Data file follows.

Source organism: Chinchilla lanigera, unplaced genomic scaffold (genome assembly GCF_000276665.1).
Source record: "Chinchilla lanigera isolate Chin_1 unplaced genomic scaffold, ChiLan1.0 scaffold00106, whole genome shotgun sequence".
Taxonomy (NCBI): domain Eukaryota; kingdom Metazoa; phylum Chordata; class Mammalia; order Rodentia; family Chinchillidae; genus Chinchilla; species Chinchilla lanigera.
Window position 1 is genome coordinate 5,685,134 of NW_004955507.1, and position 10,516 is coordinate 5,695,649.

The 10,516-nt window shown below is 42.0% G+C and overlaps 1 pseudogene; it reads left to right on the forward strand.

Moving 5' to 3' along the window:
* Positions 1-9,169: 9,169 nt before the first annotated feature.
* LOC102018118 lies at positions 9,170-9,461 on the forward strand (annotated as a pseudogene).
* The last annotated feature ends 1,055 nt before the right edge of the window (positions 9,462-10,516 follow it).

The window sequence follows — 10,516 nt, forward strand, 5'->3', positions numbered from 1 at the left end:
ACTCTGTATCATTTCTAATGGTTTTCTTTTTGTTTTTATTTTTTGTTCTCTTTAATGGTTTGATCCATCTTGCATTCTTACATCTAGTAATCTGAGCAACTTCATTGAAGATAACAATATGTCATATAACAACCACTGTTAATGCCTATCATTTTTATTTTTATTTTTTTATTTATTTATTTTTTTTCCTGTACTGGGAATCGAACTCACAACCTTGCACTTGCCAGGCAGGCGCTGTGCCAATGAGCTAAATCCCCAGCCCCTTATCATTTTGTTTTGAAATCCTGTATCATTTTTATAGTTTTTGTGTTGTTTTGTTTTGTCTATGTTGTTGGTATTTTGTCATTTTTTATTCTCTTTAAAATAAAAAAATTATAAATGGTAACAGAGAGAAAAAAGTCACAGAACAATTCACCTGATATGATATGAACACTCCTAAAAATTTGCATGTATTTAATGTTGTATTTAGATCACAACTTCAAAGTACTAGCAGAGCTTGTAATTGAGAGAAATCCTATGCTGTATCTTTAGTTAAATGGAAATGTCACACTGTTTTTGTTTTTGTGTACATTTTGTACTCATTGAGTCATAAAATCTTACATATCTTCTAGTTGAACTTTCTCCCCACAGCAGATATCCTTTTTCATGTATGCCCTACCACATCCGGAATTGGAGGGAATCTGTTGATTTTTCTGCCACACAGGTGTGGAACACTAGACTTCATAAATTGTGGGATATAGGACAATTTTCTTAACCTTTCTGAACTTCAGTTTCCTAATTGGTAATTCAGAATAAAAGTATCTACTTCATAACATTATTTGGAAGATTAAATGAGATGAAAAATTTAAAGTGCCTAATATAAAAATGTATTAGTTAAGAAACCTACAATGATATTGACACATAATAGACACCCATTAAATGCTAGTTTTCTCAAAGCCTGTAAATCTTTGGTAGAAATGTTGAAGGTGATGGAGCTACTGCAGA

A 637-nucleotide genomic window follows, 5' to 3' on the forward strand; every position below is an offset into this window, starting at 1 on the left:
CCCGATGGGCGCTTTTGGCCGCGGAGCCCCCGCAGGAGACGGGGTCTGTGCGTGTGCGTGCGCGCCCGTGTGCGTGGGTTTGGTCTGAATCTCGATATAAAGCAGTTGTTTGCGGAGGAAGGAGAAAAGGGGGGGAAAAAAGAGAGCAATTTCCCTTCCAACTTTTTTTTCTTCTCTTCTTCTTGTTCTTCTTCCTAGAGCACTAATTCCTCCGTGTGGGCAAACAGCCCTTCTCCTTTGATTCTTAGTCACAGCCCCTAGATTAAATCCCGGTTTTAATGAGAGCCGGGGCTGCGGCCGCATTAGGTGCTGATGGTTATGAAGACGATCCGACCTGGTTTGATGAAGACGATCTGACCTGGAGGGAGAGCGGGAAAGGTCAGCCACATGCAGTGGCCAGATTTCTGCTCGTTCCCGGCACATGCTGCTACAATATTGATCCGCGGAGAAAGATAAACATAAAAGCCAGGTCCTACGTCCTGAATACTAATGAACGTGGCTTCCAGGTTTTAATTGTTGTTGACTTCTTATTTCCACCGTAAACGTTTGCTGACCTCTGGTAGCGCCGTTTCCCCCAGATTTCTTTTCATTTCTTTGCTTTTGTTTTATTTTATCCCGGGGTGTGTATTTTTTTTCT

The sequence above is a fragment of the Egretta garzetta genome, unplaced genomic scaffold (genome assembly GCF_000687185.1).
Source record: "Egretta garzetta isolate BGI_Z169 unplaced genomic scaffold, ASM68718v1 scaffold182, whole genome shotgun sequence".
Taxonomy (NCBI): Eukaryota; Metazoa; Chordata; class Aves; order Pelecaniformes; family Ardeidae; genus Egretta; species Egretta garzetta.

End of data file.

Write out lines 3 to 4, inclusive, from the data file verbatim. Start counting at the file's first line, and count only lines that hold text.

Taxonomy (NCBI): domain Eukaryota; kingdom Metazoa; phylum Chordata; class Mammalia; order Rodentia; family Chinchillidae; genus Chinchilla; species Chinchilla lanigera.
Window position 1 is genome coordinate 5,685,134 of NW_004955507.1, and position 10,516 is coordinate 5,695,649.